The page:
The rare disease was only discovered in 2020 and originates from a mutation of the UBA1 gene. Symptoms are similar to those of hematologic and rheumatologic disorders
Is called VEXAS syndromea new autoinflammatory disease rare and serious that, if left untreated, it can be lethal. The disease, induced by innate immunity, in particular by the cytokine interleukin -1, has clinical features that place it between rheumatological and hematological diseases. Those who have it often wander from one specialist to another (pulmonologist, rheumatologist, urologist, dermatologist) in an attempt to give a name to a pathology that has a great impact on the quality of life. Although the syndrome is rare, it has one high mortality: About half of people over 50 die within 5 years of diagnosis. THE symptoms of the syndrome are several: unexplained fever, low blood oxygen levelssigns of chronic inflammation, anemia, reduced white blood cellssymptoms common to myelodysplastic syndromes, namely, bone marrow diseases leading to reduced cell production he explains Charles Selmihead of rheumatology and immunology at the Humanitas hospital in Milan and professor at Humanitas University.
The UBA1 mutation
VEXAS stands for vascuoles, E1 enzyme, X-linked, autoinflammatory, somatic and is based on the most prominent features of the syndrome. The fact that arriving at a diagnosis is difficult has a good reason: until recently, its existence was not known. The syndrome was only discovered in 2020 by the National Institutes of Health scientists who described it on the New England Journal of Medicine. The disease was identified through genomics “in reverse” – says Selmi -. There were a number of case samples of unnamed diseases in the NIH biobank, and the scientists sequenced the genome of these cases, finding two patients with the UBA1 mutationwhich is created in the course of life, linked to the X chromosome. From the moment in which the disease was discovered and then searched for, it was found all over the world in people who until then had had unclear diagnoses, above all vasculitis, or inflammation of veins or arteries.
How widespread is the syndrome?
The inflammatory syndrome seems to be more widespread than previously thought according to the results of a survey that studied its prevalence just published in JAMA. Research estimates that approx 1 in 13,500 people in the United States have mutations in the UBA1 genewhich lead to develop VEXAS syndrome with age. In the observational study, researchers analyzed the medical records of 163,096 men and women enrolled in the Pennsylvania health system from January 1996 to January 2022 who agreed to undergo a blood DNA screen to identify genetic disorders. Eleven of them had the UBA1 mutation, all with VEXAS symptoms (only two women in the group). Only three of them are still alive. Seven had arteritis, which is a vasculitis that affects the arteries, four had psoriasis or sarcoidosis which causes small, swollen lumps to form on the body. All suffered from anemia. From a statistical point of view it means that 1 man out of 4,269 over 50 and 1 woman out of 26,238 has or is at risk of developing the syndrome. For researchers the significant prevalence compared to other inflammatory conditions such as vasculitis and myelodysplasia. This study showed that there are probably thousands of patients in the United States who have this disease, and in the vast majority of cases this it is not recognized why doctors don’t consider broadening the spectrum for diagnosis, he says David Beckgeneticist and principal investigator of the study.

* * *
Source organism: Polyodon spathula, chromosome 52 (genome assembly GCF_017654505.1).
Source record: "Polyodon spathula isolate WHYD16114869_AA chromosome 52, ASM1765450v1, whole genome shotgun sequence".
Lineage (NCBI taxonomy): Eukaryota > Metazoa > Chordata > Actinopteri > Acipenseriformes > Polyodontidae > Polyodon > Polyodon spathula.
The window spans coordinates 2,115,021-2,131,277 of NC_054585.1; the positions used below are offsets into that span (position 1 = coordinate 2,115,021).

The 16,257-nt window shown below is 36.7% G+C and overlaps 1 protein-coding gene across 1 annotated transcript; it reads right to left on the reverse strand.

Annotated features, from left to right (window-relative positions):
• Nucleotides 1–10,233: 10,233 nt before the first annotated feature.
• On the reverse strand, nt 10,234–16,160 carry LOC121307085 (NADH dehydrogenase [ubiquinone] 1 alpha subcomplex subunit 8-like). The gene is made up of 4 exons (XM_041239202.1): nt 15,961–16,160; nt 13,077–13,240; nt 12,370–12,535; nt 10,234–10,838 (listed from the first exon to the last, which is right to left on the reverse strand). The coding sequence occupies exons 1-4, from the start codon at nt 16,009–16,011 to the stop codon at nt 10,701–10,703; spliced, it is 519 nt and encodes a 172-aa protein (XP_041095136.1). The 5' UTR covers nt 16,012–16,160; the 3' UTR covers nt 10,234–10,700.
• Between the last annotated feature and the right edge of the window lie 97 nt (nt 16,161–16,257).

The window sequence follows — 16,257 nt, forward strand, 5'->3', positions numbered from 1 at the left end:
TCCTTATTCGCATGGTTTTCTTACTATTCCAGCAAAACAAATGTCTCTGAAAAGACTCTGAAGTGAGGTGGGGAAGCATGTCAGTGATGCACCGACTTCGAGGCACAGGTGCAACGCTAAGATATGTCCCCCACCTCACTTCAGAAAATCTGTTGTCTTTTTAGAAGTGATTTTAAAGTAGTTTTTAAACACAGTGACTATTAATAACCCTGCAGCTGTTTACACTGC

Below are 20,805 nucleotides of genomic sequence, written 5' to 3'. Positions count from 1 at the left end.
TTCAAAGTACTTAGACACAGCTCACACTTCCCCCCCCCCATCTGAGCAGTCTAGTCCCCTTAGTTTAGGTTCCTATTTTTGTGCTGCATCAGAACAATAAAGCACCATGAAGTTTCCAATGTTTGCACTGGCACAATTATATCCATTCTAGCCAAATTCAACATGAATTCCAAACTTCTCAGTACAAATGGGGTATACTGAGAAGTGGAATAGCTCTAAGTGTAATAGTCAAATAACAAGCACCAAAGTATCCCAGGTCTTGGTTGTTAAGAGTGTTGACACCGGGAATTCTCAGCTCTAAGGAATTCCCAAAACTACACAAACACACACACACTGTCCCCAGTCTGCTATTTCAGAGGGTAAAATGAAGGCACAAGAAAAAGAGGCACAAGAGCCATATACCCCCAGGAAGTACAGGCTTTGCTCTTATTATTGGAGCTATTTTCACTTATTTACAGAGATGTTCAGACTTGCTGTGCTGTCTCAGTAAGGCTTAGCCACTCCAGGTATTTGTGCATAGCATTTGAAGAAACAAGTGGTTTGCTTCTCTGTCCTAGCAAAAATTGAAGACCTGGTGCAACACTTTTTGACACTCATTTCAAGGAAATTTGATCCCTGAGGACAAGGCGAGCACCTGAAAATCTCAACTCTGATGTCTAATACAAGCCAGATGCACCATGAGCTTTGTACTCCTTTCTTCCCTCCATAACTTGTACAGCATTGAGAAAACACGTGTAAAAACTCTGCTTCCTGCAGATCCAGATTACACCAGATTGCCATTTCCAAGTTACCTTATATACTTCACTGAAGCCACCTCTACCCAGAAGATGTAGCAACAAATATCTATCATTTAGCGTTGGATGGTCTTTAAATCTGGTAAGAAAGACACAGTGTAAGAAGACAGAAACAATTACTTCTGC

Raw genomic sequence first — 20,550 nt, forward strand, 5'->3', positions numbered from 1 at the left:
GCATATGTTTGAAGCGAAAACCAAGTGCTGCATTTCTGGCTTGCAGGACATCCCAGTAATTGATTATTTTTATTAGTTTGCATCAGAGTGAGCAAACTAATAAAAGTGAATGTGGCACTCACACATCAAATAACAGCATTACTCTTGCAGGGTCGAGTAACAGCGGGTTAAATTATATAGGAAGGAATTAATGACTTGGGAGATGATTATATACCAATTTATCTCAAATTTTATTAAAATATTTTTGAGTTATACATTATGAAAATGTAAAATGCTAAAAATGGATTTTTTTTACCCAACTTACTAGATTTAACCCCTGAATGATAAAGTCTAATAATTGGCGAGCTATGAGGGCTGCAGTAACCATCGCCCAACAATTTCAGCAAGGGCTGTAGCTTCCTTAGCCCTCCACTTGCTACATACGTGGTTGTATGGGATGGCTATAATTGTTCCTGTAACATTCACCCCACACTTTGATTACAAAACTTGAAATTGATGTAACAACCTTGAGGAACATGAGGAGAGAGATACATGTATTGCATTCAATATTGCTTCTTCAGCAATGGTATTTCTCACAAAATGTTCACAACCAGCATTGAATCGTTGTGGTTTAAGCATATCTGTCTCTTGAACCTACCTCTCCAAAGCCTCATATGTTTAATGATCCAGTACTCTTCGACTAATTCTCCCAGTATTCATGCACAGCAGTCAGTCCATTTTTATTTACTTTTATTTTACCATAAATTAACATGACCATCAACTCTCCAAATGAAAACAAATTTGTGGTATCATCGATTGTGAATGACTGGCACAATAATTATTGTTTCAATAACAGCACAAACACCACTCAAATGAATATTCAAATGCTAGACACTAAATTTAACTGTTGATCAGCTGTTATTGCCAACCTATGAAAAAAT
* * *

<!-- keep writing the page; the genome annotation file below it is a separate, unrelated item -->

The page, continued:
Non-hereditary disease, diagnosis with a genetic test
VEXAS syndrome is not hereditary, so those affected do not pass it on to their children. The UBA1 gene is located on the X chromosome. For this reason it predominantly affects men, carriers of only one X chromosome. Women have two X chromosomes so if one is affected by the mutation, the other intervenes by silencing the defective one. The good news that there is a genetic testing to diagnose the disease to which all those elderly patients, with systemic inflammation and low red blood cells who do not respond to other treatments, if not to cortisone or other immunosuppressants which however have well-known side effects, may undergo.
There is no standardized cure or treatment but the symptoms can be managed with steroid or immunosuppressant drugs. Today it is treated with the same drugs that we use in autoinflammatory diseases, namely glucocorticoids and interlukina 1 inhibitors such as the biological drugs anakinra and canakinumab concludes Selmi. An effective treatment may be bone marrow transplantation which certainly carries risks but this underlines how serious the disease is, comments Becks. In Italia VEXAS syndrome was first diagnosed in December 2022 in Reggio Emilia and since then the Rheumatology and Hematology departments of many Italian hospitals have equipped themselves to carry out genetic tests on patients whose diagnosis is uncertain.
A curiosity. In an episode of the popular TV series Chicago Med, one of the doctors dealing with a patient with an unknown disease exclaims in front of his colleagues: I just read about the new VEXAS syndrome in New England, this one!. happened just two three months after the real publication in the scientific journal. The (real) doctors at the National Institute of Health are said to be proud of the pop breakthrough of their discovery.
February 7, 2023 (change February 7, 2023 | 09:09)
© breaking latest news